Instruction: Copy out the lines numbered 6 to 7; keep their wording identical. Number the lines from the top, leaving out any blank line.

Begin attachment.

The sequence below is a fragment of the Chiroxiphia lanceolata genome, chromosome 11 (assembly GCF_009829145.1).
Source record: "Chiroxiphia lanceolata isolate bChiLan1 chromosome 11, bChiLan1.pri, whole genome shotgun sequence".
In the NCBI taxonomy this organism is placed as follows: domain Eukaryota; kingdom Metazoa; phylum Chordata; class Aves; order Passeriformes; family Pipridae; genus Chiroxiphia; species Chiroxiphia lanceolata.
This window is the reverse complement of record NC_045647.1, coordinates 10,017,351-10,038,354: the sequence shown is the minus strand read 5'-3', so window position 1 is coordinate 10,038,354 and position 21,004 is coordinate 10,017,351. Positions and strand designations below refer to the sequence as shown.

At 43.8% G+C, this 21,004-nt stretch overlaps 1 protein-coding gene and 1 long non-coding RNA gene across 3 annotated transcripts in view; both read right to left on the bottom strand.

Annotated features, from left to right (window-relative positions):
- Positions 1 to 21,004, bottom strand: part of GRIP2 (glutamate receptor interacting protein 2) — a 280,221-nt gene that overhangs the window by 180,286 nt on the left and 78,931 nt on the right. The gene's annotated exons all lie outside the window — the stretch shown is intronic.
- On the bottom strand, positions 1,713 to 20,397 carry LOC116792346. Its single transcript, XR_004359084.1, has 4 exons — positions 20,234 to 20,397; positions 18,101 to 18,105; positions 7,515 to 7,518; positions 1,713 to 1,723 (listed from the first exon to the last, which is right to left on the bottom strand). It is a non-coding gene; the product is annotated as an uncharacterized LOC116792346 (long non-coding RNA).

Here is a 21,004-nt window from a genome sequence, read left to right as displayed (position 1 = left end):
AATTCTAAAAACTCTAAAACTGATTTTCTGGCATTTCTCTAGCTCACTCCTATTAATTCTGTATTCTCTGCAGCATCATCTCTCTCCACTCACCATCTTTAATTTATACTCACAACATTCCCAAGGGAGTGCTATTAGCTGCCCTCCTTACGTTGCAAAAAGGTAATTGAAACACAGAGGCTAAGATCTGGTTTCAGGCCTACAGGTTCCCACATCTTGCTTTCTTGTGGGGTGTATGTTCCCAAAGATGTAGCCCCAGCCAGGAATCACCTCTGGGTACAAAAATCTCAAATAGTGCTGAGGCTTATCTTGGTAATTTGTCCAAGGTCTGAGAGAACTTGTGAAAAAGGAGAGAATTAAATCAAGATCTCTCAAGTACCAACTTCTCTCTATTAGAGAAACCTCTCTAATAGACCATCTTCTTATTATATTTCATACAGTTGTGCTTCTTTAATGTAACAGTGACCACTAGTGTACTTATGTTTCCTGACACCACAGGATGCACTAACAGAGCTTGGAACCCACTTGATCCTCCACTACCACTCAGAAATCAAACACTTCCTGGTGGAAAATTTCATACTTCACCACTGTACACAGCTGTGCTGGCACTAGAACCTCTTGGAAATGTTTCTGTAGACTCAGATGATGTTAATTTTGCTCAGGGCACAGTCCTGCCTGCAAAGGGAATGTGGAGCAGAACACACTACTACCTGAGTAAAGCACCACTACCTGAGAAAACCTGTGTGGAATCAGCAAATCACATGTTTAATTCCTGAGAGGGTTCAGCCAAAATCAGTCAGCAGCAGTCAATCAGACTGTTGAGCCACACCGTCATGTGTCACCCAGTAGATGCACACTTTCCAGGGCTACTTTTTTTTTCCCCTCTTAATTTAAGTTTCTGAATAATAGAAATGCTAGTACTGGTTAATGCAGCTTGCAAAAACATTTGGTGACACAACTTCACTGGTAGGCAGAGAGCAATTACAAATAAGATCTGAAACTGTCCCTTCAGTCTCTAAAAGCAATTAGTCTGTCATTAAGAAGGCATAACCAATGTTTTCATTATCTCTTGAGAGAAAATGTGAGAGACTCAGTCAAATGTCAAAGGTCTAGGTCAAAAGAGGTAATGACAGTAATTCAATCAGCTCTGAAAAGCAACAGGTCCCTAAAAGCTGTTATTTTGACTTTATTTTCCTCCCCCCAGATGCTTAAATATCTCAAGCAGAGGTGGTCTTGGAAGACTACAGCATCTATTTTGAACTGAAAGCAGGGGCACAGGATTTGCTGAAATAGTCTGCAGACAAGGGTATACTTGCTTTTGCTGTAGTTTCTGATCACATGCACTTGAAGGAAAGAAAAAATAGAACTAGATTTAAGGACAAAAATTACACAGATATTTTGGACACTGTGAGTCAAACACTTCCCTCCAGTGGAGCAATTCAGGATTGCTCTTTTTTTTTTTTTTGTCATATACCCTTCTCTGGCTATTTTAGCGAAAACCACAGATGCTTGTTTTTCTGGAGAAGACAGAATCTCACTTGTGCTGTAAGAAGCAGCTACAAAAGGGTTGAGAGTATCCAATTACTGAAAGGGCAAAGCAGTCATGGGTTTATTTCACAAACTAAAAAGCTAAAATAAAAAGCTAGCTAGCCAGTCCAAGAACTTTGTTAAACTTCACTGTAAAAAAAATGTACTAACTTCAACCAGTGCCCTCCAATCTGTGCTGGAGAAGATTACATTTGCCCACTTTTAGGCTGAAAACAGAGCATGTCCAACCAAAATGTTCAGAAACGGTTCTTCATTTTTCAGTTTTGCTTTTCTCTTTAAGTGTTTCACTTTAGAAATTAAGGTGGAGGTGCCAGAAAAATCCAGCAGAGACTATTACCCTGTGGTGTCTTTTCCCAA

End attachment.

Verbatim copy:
Annotated features, from left to right (window-relative positions):
- Positions 1 to 21,004, bottom strand: part of GRIP2 (glutamate receptor interacting protein 2) — a 280,221-nt gene that overhangs the window by 180,286 nt on the left and 78,931 nt on the right. The gene's annotated exons all lie outside the window — the stretch shown is intronic.